February 27, 2017
By James Cave | Honolulu Weekly
Images by Darwina Griffin
Follow the murals down Auahi Street in Kakaako, and you’ll find a warehouse on Lana Lane, just diamondhead of the block housing fresh-faced, artsy enterprises such as R/D, Greenhouse and 808 Urban. Like these neighbors, the Lana Lane Studios warehouse provides–instead of, say, auto parts and used tires–a collaborative incubator space. Duck inside, and you may hear Pow! Wow! Hawaii partners Jeffrey Gress and Jasper Wong smacking tools together to build the studios within, or Christian O’Connor, senior asset manager for the commercial real estate division of landowner Kamehameha Schools (KS), schmoozing prospective investors or businesses who might buy into KS’s neighborhood plan. Organic apparel designers Wooden Wavee might be lugging around their screen-printer, while painter Hadley Nunes assembles the walls of her new studio. All are engaged in a united effort to build one of the biggest, newest pieces in the constantly evolving Kakaako art puzzle: an artists’ studio space, founded on the philosophy of networking and collaboration through education.
The ultimate vision for Lana Lane Studios is that of a community center for artists, explains founder Wong. “If an artist is new to Hawaii and wants to connect with other artists, we want this to be the space,” he said. Using John Koga, John PRIME Hina, Maile Meyer and muralist Estria Miyashiro as inspiration and advisers for their art and community orientation, Wong says, “If you look at them, they range between contemporary, urban and native Hawaiian art. They cover the spectrum.”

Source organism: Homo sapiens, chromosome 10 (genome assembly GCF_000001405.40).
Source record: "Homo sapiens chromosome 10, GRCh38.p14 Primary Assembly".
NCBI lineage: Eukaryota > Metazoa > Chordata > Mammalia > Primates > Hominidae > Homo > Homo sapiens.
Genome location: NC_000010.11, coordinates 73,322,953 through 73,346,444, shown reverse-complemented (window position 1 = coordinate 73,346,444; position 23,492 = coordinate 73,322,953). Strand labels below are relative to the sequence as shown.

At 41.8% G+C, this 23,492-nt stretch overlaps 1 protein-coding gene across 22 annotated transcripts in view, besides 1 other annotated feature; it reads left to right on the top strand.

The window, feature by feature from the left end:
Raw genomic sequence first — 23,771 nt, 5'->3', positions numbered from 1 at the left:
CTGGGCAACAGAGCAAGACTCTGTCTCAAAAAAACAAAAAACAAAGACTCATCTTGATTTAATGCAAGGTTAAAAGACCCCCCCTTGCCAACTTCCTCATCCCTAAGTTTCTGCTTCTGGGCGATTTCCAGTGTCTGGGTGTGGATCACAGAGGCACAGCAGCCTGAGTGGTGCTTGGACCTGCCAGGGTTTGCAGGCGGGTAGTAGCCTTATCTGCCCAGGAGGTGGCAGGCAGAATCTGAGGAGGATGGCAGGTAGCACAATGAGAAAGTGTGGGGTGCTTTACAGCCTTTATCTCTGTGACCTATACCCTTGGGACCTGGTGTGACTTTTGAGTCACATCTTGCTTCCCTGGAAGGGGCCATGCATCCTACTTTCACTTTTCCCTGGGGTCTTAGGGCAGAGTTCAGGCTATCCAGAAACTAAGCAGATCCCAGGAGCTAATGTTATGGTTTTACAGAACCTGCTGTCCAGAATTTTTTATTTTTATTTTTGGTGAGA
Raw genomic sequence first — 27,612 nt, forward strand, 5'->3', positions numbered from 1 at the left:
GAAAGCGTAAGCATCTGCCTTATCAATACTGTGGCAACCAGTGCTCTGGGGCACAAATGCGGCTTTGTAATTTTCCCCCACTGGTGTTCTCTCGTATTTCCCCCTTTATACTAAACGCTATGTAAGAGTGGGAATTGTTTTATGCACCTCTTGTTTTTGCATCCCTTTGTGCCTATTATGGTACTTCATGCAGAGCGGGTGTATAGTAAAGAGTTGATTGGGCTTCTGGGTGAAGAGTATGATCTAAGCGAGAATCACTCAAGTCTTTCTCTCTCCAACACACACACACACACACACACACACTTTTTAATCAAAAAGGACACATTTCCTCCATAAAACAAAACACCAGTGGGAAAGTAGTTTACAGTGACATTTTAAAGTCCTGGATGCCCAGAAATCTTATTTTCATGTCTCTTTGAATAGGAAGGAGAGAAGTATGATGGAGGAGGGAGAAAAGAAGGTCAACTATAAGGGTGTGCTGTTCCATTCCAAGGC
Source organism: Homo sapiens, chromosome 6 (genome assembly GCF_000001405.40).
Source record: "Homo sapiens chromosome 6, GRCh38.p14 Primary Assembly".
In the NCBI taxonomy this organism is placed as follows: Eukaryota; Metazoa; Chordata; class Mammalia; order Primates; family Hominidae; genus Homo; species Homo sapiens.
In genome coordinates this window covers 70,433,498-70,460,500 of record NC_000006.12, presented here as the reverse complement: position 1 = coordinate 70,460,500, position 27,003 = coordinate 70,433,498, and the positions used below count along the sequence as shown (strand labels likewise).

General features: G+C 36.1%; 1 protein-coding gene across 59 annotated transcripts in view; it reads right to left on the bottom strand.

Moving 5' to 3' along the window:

Although Gress and Wong have only had the keys for about a month, they’ve made vast improvements to the former tire warehouse (not least, removing the rubbery grime that coated the space when they moved in), and the buzz is at such a level that they’re already running out of unclaimed spaces, give or take a few. It’s a huge, multilevel place. Classrooms with donated desks, where tenants teach classes on their craft to kids and other members of the space (a residence requirement), inhabit the lower level of the mauka side. There’s a potential dark room for photographers in the back. VERS Hawaii’s screen printer will fill a studio, and Gress is working on using shelves and cabinets donated from Leahi Hospital to partition the upper level into several 300- to 600-square-foot studios.
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